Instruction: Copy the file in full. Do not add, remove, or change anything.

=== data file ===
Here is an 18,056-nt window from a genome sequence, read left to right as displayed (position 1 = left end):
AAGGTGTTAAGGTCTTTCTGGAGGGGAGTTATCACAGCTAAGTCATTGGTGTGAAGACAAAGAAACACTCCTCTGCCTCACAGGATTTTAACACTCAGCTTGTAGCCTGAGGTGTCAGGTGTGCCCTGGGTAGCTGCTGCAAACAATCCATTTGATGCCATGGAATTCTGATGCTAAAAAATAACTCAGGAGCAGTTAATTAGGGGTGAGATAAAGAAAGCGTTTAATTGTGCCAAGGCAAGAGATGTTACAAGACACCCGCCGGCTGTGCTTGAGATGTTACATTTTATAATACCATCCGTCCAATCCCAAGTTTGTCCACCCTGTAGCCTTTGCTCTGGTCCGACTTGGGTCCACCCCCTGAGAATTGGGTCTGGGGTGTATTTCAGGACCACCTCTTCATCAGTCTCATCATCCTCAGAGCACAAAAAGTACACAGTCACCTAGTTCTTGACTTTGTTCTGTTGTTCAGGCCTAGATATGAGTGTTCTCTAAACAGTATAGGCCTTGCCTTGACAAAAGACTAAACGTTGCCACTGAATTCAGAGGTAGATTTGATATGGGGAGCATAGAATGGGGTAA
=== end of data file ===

Here is an 18,056-nt window from a genome sequence, read left to right as displayed (position 1 = left end):
AAGGTGTTAAGGTCTTTCTGGAGGGGAGTTATCACAGCTAAGTCATTGGTGTGAAGACAAAGAAACACTCCTCTGCCTCACAGGATTTTAACACTCAGCTTGTAGCCTGAGGTGTCAGGTGTGCCCTGGGTAGCTGCTGCAAACAATCCATTTGATGCCATGGAATTCTGATGCTAAAAAATAACTCAGGAGCAGTTAATTAGGGGTGAGATAAAGAAAGCGTTTAATTGTGCCAAGGCAAGAGATGTTACAAGACACCCGCCGGCTGTGCTTGAGATGTTACATTTTATAATACCATCCGTCCAATCCCAAGTTTGTCCACCCTGTAGCCTTTGCTCTGGTCCGACTTGGGTCCACCCCCTGAGAATTGGGTCTGGGGTGTATTTCAGGACCACCTCTTCATCAGTCTCATCATCCTCAGAGCACAAAAAGTACACAGTCACCTAGTTCTTGACTTTGTTCTGTTGTTCAGGCCTAGATATGAGTGTTCTCTAAACAGTATAGGCCTTGCCTTGACAAAAGACTAAACGTTGCCACTGAATTCAGAGGTAGATTTGATATGGGGAGCATAGAATGGGGTAA